Read about Dementia Words and watch the short film here

There’s nothing better than peer support

Monthly peer support is vital

Brigid and I – How society sees people with dementia

My friend Brigid and I love Autumn. She tells me how she likes the country colours when October comes. So calm it is then. Every year that passes, we love it more and more. We don’t love it because we are in our seventies. No. We have always loved it, even when we were children we looked forward to its arrival.

But we have to agree here that our growing love of Autumn might also be to do with the always-present fact that Brigid has Alzheimer’s and I have vascular dementia. Our love for calm and order comes from our need to avoid confusion.

We meet once a week at a very nice coffee bar where the people are kind to us and we can see the wonderful North Sea. But this time, Brigid and I decided to stay at home for our usual coffee and invited a young friend of ours, who could be our grandson. Lewis Slade is training to be a psychologist, and dementia is one of his interests.

Lewis says he remembers how he met us at Kent Forget Me Nots, a group of people living with dementia who meet, with the help of psychologists, to research and to inform society about the views of people with different dementias.

While pouring his coffee, Brigid asks Lewis why he thinks that people treat people with dementia so badly. “The other day,” she explains, “I went out to lunch with friends. We were quite happy discussing the weather or an article that I had read that morning, and the conversation was friendly and normal. But once I told the person next to me that I had Alzheimer’s, this person stopped talking to me again and avoided making eye contact with me. It was like a big dark screen had come down between us.”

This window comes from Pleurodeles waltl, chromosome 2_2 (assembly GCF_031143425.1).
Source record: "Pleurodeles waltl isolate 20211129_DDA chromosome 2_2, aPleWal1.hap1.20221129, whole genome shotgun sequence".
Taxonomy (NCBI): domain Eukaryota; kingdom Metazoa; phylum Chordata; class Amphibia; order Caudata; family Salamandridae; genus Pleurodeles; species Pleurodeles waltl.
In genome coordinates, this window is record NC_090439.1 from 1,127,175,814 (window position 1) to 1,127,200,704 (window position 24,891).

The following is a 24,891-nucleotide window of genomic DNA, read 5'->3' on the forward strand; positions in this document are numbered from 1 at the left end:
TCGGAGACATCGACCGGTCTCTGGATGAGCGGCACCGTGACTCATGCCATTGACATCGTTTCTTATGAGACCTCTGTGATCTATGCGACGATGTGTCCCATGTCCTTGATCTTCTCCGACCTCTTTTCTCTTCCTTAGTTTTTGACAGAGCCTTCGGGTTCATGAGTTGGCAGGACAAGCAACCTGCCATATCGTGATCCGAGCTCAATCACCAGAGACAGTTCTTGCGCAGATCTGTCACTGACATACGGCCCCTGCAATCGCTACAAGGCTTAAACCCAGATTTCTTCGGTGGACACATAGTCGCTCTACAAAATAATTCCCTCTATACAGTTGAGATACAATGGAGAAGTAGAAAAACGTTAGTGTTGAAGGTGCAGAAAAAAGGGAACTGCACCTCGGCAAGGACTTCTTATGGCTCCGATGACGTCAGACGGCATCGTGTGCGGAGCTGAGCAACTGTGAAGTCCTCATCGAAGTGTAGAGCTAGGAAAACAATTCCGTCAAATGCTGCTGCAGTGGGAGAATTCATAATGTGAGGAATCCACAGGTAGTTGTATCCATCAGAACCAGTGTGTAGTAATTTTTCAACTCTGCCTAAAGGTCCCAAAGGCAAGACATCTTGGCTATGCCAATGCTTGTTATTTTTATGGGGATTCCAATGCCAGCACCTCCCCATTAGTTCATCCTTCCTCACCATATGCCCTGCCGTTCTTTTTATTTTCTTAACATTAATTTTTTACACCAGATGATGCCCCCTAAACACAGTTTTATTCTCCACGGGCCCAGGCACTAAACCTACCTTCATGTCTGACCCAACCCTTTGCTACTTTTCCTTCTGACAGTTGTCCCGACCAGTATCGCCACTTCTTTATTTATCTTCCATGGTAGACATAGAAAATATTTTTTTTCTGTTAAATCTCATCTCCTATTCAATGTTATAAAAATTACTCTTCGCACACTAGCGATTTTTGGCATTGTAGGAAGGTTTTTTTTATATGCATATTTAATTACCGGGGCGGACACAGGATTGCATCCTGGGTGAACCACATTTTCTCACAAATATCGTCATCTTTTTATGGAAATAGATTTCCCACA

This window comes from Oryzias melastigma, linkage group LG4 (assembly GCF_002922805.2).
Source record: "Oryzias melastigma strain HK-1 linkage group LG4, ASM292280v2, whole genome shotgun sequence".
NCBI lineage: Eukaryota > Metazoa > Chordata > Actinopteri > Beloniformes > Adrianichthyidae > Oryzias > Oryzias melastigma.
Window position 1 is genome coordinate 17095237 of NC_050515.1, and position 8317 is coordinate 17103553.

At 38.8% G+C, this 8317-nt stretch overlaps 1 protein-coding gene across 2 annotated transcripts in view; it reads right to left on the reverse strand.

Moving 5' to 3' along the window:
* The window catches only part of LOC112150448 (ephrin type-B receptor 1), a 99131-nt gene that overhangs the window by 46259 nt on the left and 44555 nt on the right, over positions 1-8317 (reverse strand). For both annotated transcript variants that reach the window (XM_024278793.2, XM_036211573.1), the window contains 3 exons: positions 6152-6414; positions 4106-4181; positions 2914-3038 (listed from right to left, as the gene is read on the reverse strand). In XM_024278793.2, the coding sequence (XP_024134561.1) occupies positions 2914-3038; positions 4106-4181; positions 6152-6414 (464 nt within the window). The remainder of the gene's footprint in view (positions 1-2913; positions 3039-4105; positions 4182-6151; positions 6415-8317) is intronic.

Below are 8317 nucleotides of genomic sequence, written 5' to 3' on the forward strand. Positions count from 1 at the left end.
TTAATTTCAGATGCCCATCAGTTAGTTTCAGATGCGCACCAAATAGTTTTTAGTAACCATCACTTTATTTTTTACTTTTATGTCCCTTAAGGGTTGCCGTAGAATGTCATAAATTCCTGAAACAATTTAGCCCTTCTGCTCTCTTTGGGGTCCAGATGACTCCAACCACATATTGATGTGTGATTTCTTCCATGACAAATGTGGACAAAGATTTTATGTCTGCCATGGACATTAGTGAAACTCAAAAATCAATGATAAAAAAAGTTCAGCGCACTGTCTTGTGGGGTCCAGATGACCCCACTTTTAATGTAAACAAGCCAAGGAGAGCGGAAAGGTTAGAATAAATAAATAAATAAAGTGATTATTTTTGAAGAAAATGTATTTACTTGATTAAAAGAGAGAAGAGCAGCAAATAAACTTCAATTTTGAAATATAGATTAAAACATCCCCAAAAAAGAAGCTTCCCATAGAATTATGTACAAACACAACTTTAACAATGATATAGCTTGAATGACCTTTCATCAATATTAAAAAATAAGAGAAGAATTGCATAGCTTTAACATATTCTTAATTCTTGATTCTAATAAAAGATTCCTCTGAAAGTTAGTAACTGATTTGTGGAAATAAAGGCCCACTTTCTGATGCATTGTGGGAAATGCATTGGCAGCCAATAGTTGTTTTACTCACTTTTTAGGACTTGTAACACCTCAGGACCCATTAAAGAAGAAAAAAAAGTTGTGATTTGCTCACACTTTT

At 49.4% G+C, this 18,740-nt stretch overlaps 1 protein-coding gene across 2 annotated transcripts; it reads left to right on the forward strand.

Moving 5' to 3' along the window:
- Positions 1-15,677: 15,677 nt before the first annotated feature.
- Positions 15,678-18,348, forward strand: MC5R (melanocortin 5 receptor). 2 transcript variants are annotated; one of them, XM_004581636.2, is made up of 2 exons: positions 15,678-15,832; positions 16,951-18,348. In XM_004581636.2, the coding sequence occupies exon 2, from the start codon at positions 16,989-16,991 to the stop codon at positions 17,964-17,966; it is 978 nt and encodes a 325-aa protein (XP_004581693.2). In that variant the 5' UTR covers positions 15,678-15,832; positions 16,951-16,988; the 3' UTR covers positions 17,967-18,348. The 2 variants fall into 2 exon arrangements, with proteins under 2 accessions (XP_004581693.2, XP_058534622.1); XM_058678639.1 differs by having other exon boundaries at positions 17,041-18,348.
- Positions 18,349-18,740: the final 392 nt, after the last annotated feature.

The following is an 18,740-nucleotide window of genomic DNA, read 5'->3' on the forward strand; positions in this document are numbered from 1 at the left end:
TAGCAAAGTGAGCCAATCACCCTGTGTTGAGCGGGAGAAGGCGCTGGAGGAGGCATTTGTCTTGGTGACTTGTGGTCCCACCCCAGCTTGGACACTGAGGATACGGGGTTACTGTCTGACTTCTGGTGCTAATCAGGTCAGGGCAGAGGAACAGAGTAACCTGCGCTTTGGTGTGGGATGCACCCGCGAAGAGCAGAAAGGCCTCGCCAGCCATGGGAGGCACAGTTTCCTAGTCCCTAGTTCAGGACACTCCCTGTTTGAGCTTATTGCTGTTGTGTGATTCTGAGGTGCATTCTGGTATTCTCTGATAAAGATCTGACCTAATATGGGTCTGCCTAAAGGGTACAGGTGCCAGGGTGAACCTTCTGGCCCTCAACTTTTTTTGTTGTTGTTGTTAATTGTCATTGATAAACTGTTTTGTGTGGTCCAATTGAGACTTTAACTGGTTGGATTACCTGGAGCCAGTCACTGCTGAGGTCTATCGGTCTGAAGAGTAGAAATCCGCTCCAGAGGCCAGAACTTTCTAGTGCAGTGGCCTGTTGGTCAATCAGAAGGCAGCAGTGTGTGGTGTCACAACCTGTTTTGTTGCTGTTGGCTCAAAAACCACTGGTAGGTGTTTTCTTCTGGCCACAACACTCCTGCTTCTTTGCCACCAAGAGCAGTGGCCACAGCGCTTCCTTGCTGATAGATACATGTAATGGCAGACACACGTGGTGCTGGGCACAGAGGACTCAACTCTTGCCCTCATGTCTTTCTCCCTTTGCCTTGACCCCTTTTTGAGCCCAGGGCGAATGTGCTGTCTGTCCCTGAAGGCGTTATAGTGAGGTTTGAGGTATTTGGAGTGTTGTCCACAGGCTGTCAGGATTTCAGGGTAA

I agree with what Brigid just said. The way people react when you tell them that you have dementia can only be described as bad – at times even cruel and stupid. “For instance, Lewis, imagine you had met Terry Pratchett a few years ago, at the beginning of his Alzheimer’s. You didn’t know he has it and you are enjoying talking to this man of great imagination and kindness. Somebody tells you that he has this disease. Would you stop talking to him? No you wouldn’t, because you are an intelligent and moral person, but a lot of people would, I can assure you, because that is our experience.”